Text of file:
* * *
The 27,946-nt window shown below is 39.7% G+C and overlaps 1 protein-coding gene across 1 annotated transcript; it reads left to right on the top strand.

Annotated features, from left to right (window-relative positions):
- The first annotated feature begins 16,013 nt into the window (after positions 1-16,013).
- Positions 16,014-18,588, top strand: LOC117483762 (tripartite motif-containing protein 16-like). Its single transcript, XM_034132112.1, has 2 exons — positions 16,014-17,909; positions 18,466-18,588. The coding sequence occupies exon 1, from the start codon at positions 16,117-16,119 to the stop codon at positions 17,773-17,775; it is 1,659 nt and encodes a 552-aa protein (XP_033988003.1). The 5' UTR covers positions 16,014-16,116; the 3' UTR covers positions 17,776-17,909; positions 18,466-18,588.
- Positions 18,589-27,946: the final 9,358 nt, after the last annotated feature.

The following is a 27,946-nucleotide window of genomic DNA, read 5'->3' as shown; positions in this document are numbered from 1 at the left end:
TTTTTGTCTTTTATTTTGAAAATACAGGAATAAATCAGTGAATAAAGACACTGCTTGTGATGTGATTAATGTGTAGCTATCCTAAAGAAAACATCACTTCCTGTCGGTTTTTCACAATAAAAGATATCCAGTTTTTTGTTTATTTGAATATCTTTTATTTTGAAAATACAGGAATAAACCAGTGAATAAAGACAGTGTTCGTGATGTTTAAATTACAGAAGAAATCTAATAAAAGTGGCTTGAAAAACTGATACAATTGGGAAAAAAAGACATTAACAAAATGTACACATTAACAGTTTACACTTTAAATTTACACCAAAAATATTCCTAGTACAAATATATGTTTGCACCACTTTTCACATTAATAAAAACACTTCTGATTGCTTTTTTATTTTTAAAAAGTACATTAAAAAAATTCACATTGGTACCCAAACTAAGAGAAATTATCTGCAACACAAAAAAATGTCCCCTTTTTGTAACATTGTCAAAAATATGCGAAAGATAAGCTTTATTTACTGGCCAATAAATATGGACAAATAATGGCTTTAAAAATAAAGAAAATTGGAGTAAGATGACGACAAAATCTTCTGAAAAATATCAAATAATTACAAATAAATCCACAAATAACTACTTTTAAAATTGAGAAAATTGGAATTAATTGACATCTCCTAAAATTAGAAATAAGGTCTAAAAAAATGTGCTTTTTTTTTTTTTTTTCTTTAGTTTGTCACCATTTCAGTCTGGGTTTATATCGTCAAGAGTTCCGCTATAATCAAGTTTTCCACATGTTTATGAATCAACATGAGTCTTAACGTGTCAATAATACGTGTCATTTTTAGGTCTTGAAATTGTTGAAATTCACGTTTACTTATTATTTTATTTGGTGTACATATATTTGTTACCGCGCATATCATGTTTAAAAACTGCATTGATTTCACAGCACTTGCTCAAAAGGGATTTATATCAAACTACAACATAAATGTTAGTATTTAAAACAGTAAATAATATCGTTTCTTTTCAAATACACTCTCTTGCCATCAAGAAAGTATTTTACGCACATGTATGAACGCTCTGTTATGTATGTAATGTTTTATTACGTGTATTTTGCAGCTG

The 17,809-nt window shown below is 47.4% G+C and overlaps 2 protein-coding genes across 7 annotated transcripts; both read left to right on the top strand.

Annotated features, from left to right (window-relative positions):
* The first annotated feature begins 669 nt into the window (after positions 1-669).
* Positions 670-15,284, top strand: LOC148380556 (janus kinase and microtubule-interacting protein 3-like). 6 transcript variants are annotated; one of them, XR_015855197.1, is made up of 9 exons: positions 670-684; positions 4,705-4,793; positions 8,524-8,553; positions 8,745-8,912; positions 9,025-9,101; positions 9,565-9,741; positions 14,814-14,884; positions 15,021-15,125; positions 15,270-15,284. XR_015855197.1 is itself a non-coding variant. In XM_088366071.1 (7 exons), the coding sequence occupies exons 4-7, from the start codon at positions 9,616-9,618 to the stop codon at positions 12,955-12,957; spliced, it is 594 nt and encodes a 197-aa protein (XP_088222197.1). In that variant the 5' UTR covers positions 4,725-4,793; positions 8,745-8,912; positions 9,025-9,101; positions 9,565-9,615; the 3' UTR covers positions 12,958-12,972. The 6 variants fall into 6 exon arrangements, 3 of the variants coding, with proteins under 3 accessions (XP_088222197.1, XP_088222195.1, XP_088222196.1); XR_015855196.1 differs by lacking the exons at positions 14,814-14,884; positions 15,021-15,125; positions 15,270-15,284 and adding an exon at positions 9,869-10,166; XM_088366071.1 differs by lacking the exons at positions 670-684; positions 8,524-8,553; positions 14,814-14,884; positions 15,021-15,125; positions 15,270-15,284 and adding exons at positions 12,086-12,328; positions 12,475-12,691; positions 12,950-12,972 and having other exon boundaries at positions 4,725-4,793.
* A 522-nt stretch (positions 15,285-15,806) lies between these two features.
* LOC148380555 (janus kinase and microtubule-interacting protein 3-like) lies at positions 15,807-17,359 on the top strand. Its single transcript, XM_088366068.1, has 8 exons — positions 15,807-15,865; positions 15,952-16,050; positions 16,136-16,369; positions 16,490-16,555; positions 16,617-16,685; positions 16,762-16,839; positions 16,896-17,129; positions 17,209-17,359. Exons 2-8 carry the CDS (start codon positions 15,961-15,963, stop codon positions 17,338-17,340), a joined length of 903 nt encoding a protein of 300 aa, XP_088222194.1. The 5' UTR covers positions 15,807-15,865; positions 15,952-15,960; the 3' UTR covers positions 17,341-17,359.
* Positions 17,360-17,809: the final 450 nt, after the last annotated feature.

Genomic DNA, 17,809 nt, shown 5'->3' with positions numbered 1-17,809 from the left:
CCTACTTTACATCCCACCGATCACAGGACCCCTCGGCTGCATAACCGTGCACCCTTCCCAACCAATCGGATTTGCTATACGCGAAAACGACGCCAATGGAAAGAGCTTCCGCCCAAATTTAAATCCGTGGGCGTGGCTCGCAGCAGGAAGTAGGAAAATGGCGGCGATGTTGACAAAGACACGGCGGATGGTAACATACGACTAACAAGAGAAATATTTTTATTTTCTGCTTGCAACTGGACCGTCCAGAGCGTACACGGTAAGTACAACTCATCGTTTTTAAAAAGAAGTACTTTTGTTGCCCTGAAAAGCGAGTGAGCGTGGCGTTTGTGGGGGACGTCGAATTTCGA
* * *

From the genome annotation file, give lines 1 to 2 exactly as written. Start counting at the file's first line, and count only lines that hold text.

The 27,946-nt window shown below is 39.7% G+C and overlaps 1 protein-coding gene across 1 annotated transcript; it reads left to right on the top strand.

Annotated features, from left to right (window-relative positions):